Financial Shock A 360º Look at the Subprime Mortgage Implosion, and How to Avoid the Next Financial Crisis is an amazing read.
Amazing for 2 reasons:
- It was published in early 2008 and
- is covering – in-depth – the issues the news media is just now picking up on – e.g. the Fed nearly bailed out Bears Stearns a year ago – in 2007 – when 2 of their big hedge funds collapsed.1
Our financial institutions, like our economy, are complex and global in reach. Zandi does a fantastic job of navigating that complexity and arguing that it wasn’t a single decision, or policy change, that caused the collapse, it was many Really Bad Decisions.
I’ve been dog-ear-ing the pages containing jaw-droppingly bad decisions, easily a third of page have their corners down.
Here’s just 3:
- Negative Amortized Mortgages
1. Stearn’s said, ‘No thanks. We’ll handle it internally.’ Add this to the Bad Ideas List.
Who would really enjoy this book?
An art history, marketing, or communications professor who doesn’t yet grok the significance and importance of Creative Commons.
In all honestly, considering the 2007 publication date of the OurSpace by Christine Harold, I was hoping for a deep dive into all the culture under the Creative Commons license. Harold starts that conversation, after a deep dive into the history of the Situationalists, Adbusters, and some fairly opaque rhetoric. While I found both the first 2 enjoyable from an art history perspective (even if their tactics seem juvenile and parasitic), the latter détournemented me all around. As if there is only one Culture.
I found the pranks and hoaxes chapter amusing ( Sasha Baron Cohen amusing), where Harold illustrated how pranksters used the sound bite and specatle bias of broadcast media to distributed performance art pieces. Also know as ‘getting the media to cover fake stories’. But, I still don’t think the joke is funny. See, I have hope the confrontational tone and parasitic mindset around the natural instinct to maniuplate cultural artifacts is limited to history books like Harold’s. I have hope that 10 minutes from now the symbiotic relationship between corporate marketing culture and our marketing culture will be legitimate.
Or at least, we’ll be waving to each other from across the commons.
A copy of OurSpace: Resisting the Corporate Control of Culture was just dropped off by FedEx. The folks in the University of Minnesota Press’ Promotions Dept. thought I’d enjoy it.
It’s been a long time since I’ve done a book review. Looking forward to it.
If you’ve been following along for a while, you know I’m on a quest to learn Ruby and specifically – Ruby on Rails. Back in May I started on Sam’s Teach Yourself Ruby in 21 Days. After the fourth time through day 15, I knew I needed some other assistance.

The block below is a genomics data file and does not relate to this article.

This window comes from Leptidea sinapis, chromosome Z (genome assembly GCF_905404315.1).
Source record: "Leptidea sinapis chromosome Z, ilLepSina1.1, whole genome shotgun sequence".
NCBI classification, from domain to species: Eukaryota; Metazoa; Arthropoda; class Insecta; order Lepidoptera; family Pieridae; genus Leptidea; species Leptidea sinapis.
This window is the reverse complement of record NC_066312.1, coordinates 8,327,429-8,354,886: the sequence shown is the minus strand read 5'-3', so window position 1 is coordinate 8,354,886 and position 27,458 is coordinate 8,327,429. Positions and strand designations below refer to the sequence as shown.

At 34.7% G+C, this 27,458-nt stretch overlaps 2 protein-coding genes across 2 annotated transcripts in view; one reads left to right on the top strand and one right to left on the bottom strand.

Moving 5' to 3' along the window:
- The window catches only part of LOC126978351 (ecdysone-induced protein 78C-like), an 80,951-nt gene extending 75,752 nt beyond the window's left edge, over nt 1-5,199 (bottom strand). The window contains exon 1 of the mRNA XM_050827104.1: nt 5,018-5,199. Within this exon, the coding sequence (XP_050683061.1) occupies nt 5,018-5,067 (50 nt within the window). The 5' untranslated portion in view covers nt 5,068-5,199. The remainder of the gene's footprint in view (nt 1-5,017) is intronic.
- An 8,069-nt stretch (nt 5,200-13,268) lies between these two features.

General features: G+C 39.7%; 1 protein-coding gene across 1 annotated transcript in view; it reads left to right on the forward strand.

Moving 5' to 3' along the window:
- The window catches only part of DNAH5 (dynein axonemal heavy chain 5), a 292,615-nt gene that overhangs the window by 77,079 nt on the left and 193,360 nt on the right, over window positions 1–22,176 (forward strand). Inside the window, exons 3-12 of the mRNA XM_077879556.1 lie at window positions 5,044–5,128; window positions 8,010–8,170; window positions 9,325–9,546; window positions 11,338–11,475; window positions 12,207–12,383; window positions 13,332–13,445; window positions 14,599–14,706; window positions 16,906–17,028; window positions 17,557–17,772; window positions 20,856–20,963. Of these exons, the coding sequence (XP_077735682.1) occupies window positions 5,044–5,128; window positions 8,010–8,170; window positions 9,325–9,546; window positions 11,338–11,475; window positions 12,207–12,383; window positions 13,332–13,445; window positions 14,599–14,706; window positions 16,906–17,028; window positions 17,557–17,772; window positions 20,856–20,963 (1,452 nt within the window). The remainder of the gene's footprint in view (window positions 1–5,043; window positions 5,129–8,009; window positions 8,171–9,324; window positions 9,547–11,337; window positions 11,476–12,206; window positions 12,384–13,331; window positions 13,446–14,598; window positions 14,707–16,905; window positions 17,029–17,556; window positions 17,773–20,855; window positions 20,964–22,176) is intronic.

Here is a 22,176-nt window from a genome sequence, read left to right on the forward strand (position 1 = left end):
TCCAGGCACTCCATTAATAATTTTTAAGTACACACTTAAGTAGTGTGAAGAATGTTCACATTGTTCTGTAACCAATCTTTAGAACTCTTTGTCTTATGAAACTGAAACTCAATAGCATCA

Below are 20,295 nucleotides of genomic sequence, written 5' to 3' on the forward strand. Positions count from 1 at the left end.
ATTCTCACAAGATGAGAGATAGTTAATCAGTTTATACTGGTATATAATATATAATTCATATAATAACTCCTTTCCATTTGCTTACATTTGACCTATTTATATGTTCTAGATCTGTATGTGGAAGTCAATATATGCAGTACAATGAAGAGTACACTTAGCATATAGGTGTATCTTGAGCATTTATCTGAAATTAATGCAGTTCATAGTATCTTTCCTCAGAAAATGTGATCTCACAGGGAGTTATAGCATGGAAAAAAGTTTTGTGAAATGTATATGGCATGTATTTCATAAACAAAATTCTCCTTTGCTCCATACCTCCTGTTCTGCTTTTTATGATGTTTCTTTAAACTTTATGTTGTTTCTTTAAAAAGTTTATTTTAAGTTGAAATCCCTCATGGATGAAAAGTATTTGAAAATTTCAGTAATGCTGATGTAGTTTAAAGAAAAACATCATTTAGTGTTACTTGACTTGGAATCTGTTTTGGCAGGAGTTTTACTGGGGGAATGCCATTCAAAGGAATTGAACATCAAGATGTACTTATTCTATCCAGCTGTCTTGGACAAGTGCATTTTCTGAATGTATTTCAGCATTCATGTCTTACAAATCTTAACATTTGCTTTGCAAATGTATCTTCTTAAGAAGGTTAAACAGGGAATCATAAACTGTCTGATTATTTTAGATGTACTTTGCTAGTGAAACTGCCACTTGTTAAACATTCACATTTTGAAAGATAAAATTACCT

The inspiration to find the other assistance came from the How to set up a Ruby on Rails Weblog in 15 minutes quicktime movie. I ordered Agile Web Development with Rails, and in 2 days, I’m half way through the book with a better understanding of AJAX, web services, and a fairly useful project to show for it. Yes, you’ll start to see the changes.
Ruby and Rails?
Back in Day 1 of Teach Yourself Ruby I talked about the Principle of Least Surprise. This principle is how Ruby on Rails made web development fun again. I know that every two hours, I’ll have at a least one bug fixed and at least new featured added. Thanks David.
On my way to better understand object-oriented programming (t d) and thereby check “Learn enough Objective-C to be dangerous” off my ThingsToDo list, I picked up The Object-Oriented Thought Process by Matt Weisfeld.
Not having formal training in software engineering, I found the book’s focus on the language-agnostic basics of OO extremely helpful.
Here’s what I learned from the book:
- Classes are almost always nouns
- A Class’s ‘Responsibilities’ are almost always verbs
- In the Model-View-Controller (MVC) pattern;
- Model = the application object, the data-model
- View = the screen presentation
- Controller = the user interface’s response to user input
- (this wasn’t as helpful as I’d like, it may just need to sink in)
- ‘is-a’ relationship = one object is a specific version of a more general object (e.g. Hamlin is a turtle)
- ‘has-a’ relationship = one object has another object contained within it (e.g. a bicycle has a seat)
- Patterns are general principles for solving programming problems
- AntiPatterns are specific examples of programming problems solved poorly or solutions to redeem poorly-solved problems
Weisfeld was mostly language-agnostic, he uses Java (t d) for his examples. At times, the example code gets in the way of the illustrating the point. With the little I know about Ruby (t d) (100% object-oriented, simpler syntax than Java), I may have chosen that language to illustrate OO principles to novices.
If you’re looking for a non-programming book to wrap your head around OO, I haven’t found an alternative to The Object-Oriented Thought Process.
Finished reading the The Adrian Mole Diaries over the weekend.
Ahhh, to be an oblivious, self-involved teen again. It really took me back. The formal English, as it often does, amplified the humor. Not such a complementary view of Americans, but I could relate to it also.
It took me 2/3 of the book to get involved and wanted more when the last third was over. Worth a visit to the local library.
It troubles me that Adrian Mole isn’t a real person. I can’t call him up and see how he’s doing. That just might be the issue I have with fiction. It’s very difficult to find more information on the imaginary.